Regulars Michael Fay and Java greet one another Friday afternoon at Brews Almighty in Everett. (Kevin Clark / The Herald)

Regulars Michael Fay and Java greet one another Friday afternoon at Brews Almighty in Everett. (Kevin Clark / The Herald)

On Christmas Eve, Everett locals find community at watering holes

For some, the Christmas spirit can be found at a bar, with friends and a greyhound-mix named Betsy.

EVERETT — Deek Slovek missed Christmas last year.

The Everett man said he lives alone and doesn’t watch TV, so the day came and went without his realizing it.

“I went, ‘you know for Christmas I’m gonna do this …’ then I realized Christmas was yesterday,” he said. “I was hiding from COVID and everything, you know?”

This year, Slovek, 67, didn’t let the holiday pass without getting together with friends in downtown Everett. He was among dozens of locals who celebrated Christmas Eve out on the town.

Slovek and four friends spent Friday afternoon at their favorite watering hole, Brews Almighty. The friends laughed at each other’s wisecracks over beers and talked about countries they dream of visiting.

Across the table from Slovek, his friend Roland made steady progress on a crossword puzzle from Friday’s edition of The Daily Herald. And below Slovek, his well-behaved dog, Betsy, lay chomping on a bone.

Betsy, 11, is a greyhound mix. That’s about all Slovek knows about her, he said.

“She’s a rescue,” Slovek said. “Most of us here are rescues.”

Tawni Dillion (left) talks with Joe Kutz on Friday afternoon at Brews Almighty in Everett. (Kevin Clark / The Herald)

Tawni Dillion (left) talks with Joe Kutz on Friday afternoon at Brews Almighty in Everett. (Kevin Clark / The Herald)

Slovek said he and his friends love Brews Almighty because of the inviting atmosphere and friendly owner, Joe Kutz.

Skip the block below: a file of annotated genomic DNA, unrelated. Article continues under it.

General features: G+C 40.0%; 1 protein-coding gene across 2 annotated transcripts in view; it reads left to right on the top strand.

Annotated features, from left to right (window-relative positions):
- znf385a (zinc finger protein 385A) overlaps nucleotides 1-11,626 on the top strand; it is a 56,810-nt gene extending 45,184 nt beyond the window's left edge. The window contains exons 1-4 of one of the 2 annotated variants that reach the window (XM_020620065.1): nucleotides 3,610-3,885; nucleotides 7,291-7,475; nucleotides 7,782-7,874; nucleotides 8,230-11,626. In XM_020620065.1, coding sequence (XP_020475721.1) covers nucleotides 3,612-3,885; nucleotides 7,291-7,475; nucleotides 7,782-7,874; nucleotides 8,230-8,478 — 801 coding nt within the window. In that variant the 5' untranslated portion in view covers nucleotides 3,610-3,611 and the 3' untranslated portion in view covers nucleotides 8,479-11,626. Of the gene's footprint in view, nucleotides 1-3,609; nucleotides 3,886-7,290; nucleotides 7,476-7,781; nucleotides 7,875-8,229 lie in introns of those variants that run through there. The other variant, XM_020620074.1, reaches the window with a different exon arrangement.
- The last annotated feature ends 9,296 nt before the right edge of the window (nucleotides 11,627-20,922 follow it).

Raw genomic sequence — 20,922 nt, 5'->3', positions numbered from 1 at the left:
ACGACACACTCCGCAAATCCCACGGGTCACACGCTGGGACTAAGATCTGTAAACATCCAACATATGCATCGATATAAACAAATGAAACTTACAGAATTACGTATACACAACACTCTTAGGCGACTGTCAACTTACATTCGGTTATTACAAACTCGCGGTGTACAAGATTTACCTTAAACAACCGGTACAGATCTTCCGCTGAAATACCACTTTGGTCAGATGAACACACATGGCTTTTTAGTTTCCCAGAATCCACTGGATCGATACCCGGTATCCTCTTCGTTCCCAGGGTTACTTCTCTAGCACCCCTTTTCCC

“Around here, if you find somebody to love you, that’s great,” Slovek said. “Once you find a chill spot and you like the people, you have a tendency to go back.”

A couple blocks away, old friends celebrated Christmas Eve with games of nine-ball at their favorite Everett haunt, the Soundview Tavern.

“One Way Out” by the Allman Brothers Band blared from the jukebox as a bartender handed Sean Jon a shot of bourbon. The Everett man walked back to the pool tables, holding a cue in one hand and the shot in the other.

Jon, 60, said the Soundview feels like home to him and other born-and-raised Everett locals.

“It’s a family of working guys who have known each other all of our lives,” he said as he gestured around the bar. One of the friends there that day was Kevin Larson.

Jay Nordquist (left), Todd Pullman (center) and Deek Slovek share a table Friday afternoon at Brews Almighty in Everett. (Kevin Clark / The Herald)

Jay Nordquist (left), Todd Pullman (center) and Deek Slovek share a table Friday afternoon at Brews Almighty in Everett. (Kevin Clark / The Herald)

Larson said he is a third-generation born-and-raised Everett resident. He said he started playing pool as a boy at 12 years old.

When asked what the secret to pool is, Larson said it’s all about cue ball control.

“Where’s whitey gonna end up? All the good players, they know where that cue ball is going to end up when they’re done,” Larson said.

Across the bar, Jamie Berg, 60, sat sipping a cocktail and chatting with a friend and her favorite bartender, Susan. Berg said the community at the Soundview reminds her of her former home in West Seattle.

“It’s like ‘Roadhouse’ in here,” Berg said. “You’ve got homeless people and millionaires, and they all interact and get along. It doesn’t matter who you are, you’re going to be part of the crowd.”

Berg said there have been years in the past when she wasn’t a fan of Christmas, but this year felt different.

“There seems to be a bit more magic in the atmosphere,” she said.

Ellen Dennis: 425-339-3486; edennis@heraldnet.com; Twitter: @reporterellen.

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